Visual artist Mollie Bryan's Mokedo arts space is celebrating its first anniversary Saturday October 21 with a party featuring a live performances, DJ sets, and a light show by Bryan herself (she's also the curator of the Lusio series at Volunteer Park Conservatory).
Situated in an inconspicuous building near I-5 in SoDo's industrial zone, Mokedo has become one of Seattle's key afterhours spots for underground dance music (as gigs by Voices from the Lake, Juju & Jordash, and Bill Converse attest) and myriad multimedia events and music-making workshops. It also recently hosted a fantastic pop-up record sale by former Seattle musician Timm Mason (Master Musicians of Bukkake, Mood Organ). Such versatility, reflective of Bryan's open-minded, adventurous curation, has enabled Mokedo to thrive in a competitive nightlife environment—even in its obscure location. Bryan talked to The Stranger about the highs and lows of running a DIY space, Seattle's arts scene, what's on the horizon for Mokedo, and more.
The Stranger: What important lessons have you learned about running an arts space and about humanity in general during Mokedo’s first year?
Mollie Bryan: I've learned that people crave safe spaces to produce and experience art. That the community is more supportive and giving than I imagined. I experienced first-hand how art is vital for humanity; it's a part of our lives that heals, releases, bonds, and elates. Some of us would go nuts without experiencing it on a regular basis. Running an arts space and being the conduit for art has allowed me to see exactly how important art is to humanity and our well-being as a whole.
Is there anything you’d do differently with regard to throwing events? What sort of things are working and which ones—if any—aren’t?
I found that there were a few events that got great feedback but low attendance, like free meet-ups, open studio sessions, and yoga classes, so I nixed those. Mokedo is a very morphable creative space, so a lot of types of events work well here; like the Conclave Sessions or Sight Unseen, which focus on light art and sound through classes and relaxed experiences. The workshop with Kangding Ray was a big hit, too! If I had the right funding, I would bring in more progressive light art experiences and artists and turn Mokedo into a Seattle version of Gray Area Art + Technology.
Which event do you think came off best, and why?
Noisy Kids was probably the best day at Mokedo. [It's] where Monster Planet, Patchwerks, and Modular on the Spot all bring in modular sound equipment for kids to play with for the afternoon. The first Noisy Kids event happened right after the election, so seeing these kids come in and discover the joy of making sounds really helped pull a lot of us out of that post-election funk. Kids are so much more intuitive and expressive when it comes to this stuff, and the nerdy parents love the gear play, too, of course. We have another one coming up on November 5, and it's going to be a blast.
Do you feel optimistic about the music and art scenes in Seattle right now?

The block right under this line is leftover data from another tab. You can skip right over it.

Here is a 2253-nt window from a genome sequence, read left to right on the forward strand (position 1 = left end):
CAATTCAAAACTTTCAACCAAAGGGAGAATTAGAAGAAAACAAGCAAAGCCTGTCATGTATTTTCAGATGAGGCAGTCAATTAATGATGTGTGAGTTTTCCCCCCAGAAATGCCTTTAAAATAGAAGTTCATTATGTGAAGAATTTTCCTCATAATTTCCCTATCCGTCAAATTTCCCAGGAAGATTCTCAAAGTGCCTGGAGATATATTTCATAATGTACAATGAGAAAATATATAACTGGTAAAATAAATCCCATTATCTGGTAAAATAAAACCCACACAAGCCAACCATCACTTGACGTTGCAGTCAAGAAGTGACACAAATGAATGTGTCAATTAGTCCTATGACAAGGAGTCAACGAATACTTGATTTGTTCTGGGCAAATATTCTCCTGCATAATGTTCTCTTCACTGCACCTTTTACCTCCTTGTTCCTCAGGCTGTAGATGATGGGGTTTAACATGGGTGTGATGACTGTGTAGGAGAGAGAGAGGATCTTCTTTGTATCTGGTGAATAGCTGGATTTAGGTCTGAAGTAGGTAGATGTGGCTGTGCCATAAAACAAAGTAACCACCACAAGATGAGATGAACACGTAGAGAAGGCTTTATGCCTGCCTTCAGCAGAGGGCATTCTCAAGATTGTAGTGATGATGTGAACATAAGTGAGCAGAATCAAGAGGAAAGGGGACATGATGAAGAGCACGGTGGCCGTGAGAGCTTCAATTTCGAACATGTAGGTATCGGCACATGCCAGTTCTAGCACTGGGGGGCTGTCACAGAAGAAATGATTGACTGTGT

I do feel optimistic, but Seattle is a music city, not so much an art city. I think Seattle has a long way to go before it really embraces every part of the art and music culture in a way that sustains and supports its artists. Supporting yourself as an artist is still pretty impossible here, but the art is out there and we're all creating opportunities for each other every damn day.
It would be great to see the city support these scenes and spaces more instead of just allowing it to happen. Funding for artist programs, retreats, education and business support shouldn't just revolve around the mainstream arts. Our scene is so robust and filled with creative talent, it would be amazing to see what would happen if we had the support in Seattle like Red Bull Music Academy provides, for example.
What’s on the horizon for Mokedo? Any major changes planned in policy or the physical space?
[Saturday October 21] is Mokedo's One Year Anniversary party! We'll have multiple light art experiences to explore, a live short set by Randy Jones on his Soundplane, a collaboration piece between Cyanwave and me (which will be ambient sounds with a low-tech live light performance), Ed Bier DJing, and a silent auction to help raise some funds to give Mokedo a much-needed facelift.
My landlord will inevitably raise my rent when my lease is up next year, so I want to make use of the time I know that I have with more educational and community driven events that spread happiness and inspiration through sound and light. I've started to work with a few non-profits who will be using Mokedo for regular events and fundraising. I've been working with the Volunteer Park Conservatory curating Lush Sounds and the Sylvan Series, and we have Iluna Flora on October 29, so producing Mokedo-type events for non-profits might become a thing at Mokedo and other beautiful venues. Ultimately, I want to use Mokedo and my Mokedo powers for good and to help people. We need this now more than ever, and Mokedo seems to be a great conduit for happiness.
As Mokedo, I also produce and curate events outside of the space; bringing the Mokedo vibe to other venues for good causes. I've curated a show on October 27 at Re-bar called Belle Nuit, with Sassmouth, Miss Shelrawka, WALA, and a live set from Raica to support the new Amplify Her documentary that screens the night prior at SIFF. Amplify Her [focuses] on female electronic music artists and their passions, journeys, and personal tribulations that many women in the arts experience. The lineup reflects a powerhouse selection of women who have been ferociously building the scene with stellar techno for years.
Gel-Sol's VR-enhanced album-release party for Horse Head Bookends happens Friday, October 20 at Mokedo.